Allegations of family violence in a child custody battle

How might family or domestic violence allegations affect you seeing your children?

Your former partner has falsely accused you of abusing them in the presence of your children. Maybe you have been falsely accused of abusing your children. Will it impact your parental right to see and spend time with your children? What can you do?

Dealing with family violence accusations

 

It can be a distressing time discussing parenting arrangements (previously known as child custody) with your former partner. Add a false accusation of abusive behaviour, and your stress levels could go through the roof. It is important to take these sorts of accusations seriously. They may impact the orders that a court will be willing to make around the time that your children have with you, at least on an interim basis. However, the fact of accusations being made doesn’t mean you lose any chance of seeing your children.

In the early stages of a court proceeding, orders may be made for the time that children spend with each parent on an interim basis.  Those Orders ordinarily outline the role of each parent, and often set out who will have the primary care of your children until further orders are made. Although it is only the first order, these orders may be in place for up to a year or more depending on how your matter progresses and how busy the court lists are.

How might a false accusation of family violence impact your rights at this early stage?

The court has two primary considerations when it comes to parenting arrangements for a child. The first is to facilitate a meaningful relationship between the child and both of their parents. The second is to protect the child from being subjected or exposed to abuse, neglect, or family violence. However, the court must give greater weight to the second consideration – protecting the child from abuse, neglect, or Family violence. If there are allegations of abuse, neglect, or family violence, the court must look at making provisions to protect the child. This could mean that one parent receives primary care of the child/children, whilst the other parent may have restricted or only supervised time with children, at least until the Court is able to test the evidence concerning the allegations of violence.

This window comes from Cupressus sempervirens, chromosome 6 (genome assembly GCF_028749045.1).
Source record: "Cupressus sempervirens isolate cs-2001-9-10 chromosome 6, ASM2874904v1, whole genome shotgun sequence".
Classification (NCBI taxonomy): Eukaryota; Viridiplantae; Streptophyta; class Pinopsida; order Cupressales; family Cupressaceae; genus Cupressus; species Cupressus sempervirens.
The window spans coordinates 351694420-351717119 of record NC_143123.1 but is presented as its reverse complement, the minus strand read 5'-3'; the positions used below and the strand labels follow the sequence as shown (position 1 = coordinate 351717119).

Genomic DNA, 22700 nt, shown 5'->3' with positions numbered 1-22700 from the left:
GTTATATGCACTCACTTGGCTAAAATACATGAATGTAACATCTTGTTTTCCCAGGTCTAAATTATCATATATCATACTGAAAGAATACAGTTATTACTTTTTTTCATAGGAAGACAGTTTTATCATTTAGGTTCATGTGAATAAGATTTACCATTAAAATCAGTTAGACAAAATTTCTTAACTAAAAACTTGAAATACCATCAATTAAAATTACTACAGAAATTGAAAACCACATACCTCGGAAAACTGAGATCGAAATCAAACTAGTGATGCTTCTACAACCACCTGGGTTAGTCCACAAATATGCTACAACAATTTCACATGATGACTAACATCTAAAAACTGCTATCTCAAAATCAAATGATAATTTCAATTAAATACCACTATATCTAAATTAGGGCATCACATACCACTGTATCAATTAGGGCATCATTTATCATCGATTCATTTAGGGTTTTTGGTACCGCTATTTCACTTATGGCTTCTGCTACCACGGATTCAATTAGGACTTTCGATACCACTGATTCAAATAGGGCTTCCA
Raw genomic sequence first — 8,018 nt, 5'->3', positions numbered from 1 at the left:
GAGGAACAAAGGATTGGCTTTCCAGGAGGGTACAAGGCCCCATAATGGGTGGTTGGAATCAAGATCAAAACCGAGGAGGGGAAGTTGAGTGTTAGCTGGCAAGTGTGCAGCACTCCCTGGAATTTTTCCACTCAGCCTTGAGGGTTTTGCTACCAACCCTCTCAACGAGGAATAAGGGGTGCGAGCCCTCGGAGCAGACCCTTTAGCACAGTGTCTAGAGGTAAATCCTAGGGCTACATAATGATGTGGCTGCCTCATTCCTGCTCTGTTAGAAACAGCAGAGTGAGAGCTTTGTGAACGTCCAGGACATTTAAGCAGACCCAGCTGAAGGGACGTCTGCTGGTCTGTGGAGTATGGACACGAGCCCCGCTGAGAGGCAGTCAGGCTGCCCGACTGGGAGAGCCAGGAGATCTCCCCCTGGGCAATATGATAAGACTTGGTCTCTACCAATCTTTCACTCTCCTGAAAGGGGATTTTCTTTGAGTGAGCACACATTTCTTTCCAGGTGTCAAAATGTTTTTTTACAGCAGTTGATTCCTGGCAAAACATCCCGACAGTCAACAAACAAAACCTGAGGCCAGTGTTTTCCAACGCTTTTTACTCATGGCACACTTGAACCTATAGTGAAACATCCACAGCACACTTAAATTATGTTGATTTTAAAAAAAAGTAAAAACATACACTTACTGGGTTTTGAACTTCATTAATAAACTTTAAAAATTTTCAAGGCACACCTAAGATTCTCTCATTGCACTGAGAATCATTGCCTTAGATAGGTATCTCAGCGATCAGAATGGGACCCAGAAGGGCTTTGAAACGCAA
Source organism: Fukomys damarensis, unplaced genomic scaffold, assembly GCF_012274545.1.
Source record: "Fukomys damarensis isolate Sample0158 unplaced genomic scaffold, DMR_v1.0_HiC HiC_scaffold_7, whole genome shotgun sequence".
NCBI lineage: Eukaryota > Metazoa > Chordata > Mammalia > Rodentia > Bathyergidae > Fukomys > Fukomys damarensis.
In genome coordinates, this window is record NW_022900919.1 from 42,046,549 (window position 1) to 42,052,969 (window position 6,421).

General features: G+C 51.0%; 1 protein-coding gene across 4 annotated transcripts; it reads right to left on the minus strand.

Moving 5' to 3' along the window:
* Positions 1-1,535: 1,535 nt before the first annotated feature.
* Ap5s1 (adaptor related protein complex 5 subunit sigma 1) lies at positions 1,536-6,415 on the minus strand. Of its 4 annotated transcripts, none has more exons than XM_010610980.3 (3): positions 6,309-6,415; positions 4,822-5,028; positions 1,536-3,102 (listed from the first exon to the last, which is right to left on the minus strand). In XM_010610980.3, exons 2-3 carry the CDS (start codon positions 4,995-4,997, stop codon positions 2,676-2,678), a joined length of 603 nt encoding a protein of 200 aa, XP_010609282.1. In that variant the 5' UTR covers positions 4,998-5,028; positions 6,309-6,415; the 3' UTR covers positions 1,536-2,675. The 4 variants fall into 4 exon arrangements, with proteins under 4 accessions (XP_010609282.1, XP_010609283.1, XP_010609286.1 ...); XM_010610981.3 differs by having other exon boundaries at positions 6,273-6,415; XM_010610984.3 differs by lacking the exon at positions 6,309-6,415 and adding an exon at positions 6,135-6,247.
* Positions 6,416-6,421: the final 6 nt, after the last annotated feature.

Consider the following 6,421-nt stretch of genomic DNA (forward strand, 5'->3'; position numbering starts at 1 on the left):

During an interim hearing, evidence cannot generally be tested and instead, is weighed up on the probability of the claim.

However, the court is entitled to heed allegations which the court regards as significant and to consider the allegations in the context of an interim hearing.

Our experienced legal team can help you through this process, to ensure your evidence is presented in a way which will assist your case.